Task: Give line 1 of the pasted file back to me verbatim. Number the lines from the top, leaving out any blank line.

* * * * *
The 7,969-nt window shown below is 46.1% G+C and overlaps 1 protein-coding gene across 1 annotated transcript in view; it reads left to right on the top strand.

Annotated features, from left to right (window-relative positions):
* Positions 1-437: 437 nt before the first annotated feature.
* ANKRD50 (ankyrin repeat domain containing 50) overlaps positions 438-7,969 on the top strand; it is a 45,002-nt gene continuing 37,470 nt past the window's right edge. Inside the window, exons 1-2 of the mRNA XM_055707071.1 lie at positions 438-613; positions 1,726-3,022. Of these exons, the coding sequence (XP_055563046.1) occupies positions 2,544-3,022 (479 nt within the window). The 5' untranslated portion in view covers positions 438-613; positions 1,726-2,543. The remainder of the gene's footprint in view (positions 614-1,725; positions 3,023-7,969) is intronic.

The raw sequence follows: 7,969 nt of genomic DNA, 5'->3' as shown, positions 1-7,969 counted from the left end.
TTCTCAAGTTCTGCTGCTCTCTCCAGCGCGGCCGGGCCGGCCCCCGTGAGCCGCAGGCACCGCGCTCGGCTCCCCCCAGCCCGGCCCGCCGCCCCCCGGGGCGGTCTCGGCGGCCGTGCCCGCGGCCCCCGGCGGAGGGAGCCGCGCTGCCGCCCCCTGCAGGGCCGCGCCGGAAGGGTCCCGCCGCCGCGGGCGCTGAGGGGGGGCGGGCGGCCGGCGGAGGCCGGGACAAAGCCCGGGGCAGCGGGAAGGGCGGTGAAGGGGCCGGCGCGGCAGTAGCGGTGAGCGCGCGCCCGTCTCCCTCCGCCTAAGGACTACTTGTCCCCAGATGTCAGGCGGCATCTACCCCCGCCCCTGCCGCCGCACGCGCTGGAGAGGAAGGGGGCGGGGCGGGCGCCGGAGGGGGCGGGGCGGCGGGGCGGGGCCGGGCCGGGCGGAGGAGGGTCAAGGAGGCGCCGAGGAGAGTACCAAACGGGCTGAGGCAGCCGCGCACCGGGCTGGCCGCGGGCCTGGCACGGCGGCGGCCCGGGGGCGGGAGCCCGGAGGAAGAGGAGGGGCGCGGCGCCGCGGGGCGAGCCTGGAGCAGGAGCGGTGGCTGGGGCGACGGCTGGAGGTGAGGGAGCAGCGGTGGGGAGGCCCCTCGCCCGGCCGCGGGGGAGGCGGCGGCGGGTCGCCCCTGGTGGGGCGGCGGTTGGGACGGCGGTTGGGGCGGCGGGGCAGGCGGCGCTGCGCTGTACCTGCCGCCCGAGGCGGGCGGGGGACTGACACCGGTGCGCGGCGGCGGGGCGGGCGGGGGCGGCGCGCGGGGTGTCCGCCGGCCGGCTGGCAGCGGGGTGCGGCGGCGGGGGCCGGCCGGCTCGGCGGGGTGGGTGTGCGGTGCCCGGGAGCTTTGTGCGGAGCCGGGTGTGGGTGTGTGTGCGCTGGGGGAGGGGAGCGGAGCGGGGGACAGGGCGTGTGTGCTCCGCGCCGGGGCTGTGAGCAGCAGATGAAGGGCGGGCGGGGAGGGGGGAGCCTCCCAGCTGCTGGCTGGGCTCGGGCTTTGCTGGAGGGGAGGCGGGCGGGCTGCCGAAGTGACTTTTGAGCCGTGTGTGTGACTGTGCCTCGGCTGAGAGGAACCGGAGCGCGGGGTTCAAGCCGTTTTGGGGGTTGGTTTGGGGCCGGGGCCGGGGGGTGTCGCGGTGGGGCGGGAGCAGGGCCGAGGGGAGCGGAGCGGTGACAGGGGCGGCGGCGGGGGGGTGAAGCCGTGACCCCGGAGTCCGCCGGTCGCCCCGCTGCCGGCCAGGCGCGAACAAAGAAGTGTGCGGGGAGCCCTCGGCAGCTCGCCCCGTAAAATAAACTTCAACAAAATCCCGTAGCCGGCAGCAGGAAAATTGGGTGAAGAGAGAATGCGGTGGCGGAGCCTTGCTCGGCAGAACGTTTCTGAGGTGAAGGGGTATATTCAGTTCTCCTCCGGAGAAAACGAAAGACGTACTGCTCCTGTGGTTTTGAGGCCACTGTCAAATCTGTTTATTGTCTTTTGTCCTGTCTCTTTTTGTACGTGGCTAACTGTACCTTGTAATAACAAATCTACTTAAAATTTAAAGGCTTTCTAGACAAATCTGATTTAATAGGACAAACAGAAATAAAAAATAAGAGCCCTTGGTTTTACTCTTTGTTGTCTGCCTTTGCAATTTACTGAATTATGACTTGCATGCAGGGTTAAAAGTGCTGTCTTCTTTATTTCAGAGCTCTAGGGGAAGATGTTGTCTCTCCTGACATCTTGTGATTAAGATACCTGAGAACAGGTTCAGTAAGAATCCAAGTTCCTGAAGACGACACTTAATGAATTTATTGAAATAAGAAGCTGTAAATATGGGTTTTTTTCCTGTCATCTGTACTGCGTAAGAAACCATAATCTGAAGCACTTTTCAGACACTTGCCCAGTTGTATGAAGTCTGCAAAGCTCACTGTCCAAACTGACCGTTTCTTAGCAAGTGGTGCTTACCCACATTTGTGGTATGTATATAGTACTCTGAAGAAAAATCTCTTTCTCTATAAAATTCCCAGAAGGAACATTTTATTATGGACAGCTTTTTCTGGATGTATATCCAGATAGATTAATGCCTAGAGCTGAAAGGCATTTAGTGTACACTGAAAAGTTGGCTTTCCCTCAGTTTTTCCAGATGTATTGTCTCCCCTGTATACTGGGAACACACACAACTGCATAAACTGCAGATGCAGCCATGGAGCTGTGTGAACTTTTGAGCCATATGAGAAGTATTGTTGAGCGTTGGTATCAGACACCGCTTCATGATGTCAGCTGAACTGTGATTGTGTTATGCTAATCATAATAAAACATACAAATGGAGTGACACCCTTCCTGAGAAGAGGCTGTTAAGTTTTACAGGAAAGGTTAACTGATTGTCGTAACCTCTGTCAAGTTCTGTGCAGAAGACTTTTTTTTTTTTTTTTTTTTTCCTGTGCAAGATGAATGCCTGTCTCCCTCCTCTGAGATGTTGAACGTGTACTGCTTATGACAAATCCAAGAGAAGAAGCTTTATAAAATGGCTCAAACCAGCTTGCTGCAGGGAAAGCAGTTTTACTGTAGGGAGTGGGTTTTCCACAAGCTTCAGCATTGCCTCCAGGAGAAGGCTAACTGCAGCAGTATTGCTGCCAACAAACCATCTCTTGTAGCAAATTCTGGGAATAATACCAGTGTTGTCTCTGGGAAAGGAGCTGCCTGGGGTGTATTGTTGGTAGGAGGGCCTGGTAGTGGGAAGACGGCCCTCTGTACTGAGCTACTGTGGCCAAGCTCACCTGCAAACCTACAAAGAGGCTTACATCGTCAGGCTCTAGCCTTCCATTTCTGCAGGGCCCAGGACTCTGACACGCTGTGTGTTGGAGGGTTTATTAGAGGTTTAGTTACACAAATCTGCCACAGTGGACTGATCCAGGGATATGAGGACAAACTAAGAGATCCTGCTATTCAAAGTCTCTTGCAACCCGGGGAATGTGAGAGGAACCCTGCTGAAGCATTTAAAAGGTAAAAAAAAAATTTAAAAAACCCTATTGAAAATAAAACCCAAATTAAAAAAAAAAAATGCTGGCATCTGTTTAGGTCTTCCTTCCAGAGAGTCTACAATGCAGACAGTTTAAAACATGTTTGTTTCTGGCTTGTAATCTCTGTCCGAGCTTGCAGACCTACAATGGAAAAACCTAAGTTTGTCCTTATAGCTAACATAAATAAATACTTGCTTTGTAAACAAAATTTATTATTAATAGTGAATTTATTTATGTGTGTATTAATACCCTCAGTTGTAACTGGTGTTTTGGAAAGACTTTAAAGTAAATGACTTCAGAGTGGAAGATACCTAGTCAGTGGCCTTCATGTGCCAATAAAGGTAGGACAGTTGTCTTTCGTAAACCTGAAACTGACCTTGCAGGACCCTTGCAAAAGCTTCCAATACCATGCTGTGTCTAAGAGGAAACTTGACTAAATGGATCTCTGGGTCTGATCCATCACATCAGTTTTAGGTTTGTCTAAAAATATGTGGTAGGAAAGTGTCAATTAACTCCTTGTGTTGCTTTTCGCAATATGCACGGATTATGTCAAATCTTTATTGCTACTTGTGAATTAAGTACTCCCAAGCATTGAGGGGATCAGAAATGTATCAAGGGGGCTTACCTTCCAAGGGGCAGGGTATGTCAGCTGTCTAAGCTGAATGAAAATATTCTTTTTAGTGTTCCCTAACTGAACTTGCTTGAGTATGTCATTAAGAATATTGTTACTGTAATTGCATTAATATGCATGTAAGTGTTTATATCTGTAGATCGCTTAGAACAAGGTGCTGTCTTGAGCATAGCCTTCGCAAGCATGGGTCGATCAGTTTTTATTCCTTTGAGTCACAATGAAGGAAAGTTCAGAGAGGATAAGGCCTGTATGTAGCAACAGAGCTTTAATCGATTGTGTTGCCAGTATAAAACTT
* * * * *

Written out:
The 7,969-nt window shown below is 46.1% G+C and overlaps 1 protein-coding gene across 1 annotated transcript in view; it reads left to right on the top strand.